Chick Corea: 'Return to Forever'
A.B. SPELLMAN, National Endowment for the Arts: Murray Horwitz, this is Chick Corea in 1972 — a transitional period for jazz, is it not?
MURRAY HORWITZ, American Film Institute: "Transitional" may be a kind way to say it, A.B. It's not what you'd call the golden age of jazz in America. But it might have been the beginning of a golden era for the influences of world music on jazz, and jazz becoming much more of an international art form.
SPELLMAN: Yes, and we also had electronic instruments coming into it. Every age makes its own instrument and the previous age puts them down, I've found, but here we have Chick Corea on a very great electric piano record.
HORWITZ: It's true and it's electric piano is not used in any way as a gimmick but really fits the musical mood of this CD.
HORWITZ: In the early '70s, there was a lot going on in music. There was rock and roll, there was the sort of long solos you got in avant garde jazz, and there were weird things happening in classical music. There was a lot of electronic music and new production techniques in pop music. And there were all these attempts to synthesize all this, and this CD is one of the most successful — I'd argue fully successful. The CD is Return to Forever.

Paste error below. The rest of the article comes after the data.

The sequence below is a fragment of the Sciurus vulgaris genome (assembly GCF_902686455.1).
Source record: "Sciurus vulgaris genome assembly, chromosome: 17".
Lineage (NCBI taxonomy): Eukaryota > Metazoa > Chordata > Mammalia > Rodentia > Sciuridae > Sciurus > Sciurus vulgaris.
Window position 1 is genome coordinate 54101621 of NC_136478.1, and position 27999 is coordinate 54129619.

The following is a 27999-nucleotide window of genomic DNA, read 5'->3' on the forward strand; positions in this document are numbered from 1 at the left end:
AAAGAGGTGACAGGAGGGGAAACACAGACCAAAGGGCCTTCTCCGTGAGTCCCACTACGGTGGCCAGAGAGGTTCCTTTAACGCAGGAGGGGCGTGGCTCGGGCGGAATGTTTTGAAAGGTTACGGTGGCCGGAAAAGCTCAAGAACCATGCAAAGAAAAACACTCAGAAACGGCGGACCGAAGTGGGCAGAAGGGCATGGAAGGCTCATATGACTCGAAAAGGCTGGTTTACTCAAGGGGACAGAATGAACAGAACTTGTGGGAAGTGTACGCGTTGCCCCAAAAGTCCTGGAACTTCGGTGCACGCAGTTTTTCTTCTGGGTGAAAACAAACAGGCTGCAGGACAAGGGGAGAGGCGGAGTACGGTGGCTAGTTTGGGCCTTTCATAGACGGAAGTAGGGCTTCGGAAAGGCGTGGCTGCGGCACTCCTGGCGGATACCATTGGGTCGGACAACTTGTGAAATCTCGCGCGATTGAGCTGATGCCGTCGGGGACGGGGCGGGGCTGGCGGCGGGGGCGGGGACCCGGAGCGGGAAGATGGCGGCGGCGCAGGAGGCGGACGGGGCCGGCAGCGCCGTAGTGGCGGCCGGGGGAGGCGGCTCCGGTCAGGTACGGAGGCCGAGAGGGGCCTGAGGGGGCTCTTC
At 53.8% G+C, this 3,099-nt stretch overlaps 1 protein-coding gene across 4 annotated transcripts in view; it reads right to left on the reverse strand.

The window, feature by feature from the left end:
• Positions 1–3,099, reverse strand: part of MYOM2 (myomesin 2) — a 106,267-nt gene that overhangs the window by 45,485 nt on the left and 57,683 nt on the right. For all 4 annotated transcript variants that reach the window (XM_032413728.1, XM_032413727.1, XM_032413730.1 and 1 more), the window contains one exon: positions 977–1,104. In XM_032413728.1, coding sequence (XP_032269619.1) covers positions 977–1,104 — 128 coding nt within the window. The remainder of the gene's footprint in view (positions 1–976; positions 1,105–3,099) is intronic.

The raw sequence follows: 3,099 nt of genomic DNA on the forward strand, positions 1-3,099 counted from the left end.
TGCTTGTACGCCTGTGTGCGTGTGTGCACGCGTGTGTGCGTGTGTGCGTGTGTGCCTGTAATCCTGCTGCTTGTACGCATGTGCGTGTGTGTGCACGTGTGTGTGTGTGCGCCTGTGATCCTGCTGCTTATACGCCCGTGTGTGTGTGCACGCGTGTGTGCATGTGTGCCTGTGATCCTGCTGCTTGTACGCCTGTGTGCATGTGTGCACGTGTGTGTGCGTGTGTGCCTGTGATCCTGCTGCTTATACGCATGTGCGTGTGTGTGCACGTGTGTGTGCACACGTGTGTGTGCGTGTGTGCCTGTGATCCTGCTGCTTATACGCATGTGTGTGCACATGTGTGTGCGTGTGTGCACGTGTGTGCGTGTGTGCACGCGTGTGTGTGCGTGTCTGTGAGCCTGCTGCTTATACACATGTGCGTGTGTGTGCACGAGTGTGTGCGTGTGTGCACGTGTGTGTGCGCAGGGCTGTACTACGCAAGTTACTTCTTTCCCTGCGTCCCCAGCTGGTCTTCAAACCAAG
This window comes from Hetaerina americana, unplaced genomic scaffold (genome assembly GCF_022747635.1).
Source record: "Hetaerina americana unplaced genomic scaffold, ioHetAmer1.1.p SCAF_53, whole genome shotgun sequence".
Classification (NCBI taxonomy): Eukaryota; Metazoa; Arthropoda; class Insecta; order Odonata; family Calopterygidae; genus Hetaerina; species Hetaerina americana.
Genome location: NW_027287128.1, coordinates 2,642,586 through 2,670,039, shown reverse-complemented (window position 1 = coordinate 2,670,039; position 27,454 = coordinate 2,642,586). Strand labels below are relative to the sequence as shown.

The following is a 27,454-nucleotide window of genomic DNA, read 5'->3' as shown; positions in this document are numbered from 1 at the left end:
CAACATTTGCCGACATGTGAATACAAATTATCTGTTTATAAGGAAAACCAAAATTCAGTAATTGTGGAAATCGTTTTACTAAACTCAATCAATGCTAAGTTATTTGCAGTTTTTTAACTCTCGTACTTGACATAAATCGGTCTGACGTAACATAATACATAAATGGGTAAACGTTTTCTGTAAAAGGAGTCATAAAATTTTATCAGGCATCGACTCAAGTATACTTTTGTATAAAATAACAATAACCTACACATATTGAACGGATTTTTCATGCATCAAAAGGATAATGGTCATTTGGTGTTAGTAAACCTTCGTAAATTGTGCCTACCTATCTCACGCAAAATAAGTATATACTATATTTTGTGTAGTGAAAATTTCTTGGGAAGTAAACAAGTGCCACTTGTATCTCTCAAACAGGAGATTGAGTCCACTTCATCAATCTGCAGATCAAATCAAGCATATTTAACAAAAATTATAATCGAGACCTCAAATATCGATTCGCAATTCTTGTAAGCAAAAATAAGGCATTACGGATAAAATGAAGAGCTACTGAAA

SPELLMAN: Chick Corea seems to have chosen some musicians of disparate backgrounds, but who were all masters in their medium or in their styles, is that not so?
HORWITZ: And some of them were very young masters. There was Stanley Clarke, the bassist, who had played at the age of — I'm not certain of this — eighteen or something with Stan Getz. There's the incredible virtuosic Latin-American percussionist Aerto Morera, and the Brazilian singer, Flora Purim. And from the United States, the saxophonist and flutist Joe Farell.
SPELLMAN: Now, this record has what as its quality? What do people listen for here?
HORWITZ: A.B., I think that it has to do with what we talked about briefly: the synthesis. The fact that in Chick Corea, there was a compositional sensibility that could pull all these things together, but always with a terrific rhythmic pulse. I mean, people can argue. Does this swing? Does it rock? Does it do neither? Something is going on rhythmically that keeps the whole thing together at all times. And it works all the way through in a variety of grooves, including the terrific—I guess I'll call it a "Latin number" — "Fiesta."
SPELLMAN: The selection that we are recommending for your Basic Jazz Record Library today is Chick Corea's Return to Forever. It's available on ECM Records.
HORWITZ: For NPR Jazz, I'm Murray Horwitz.
SPELLMAN: And I'm A.B. Spellman.
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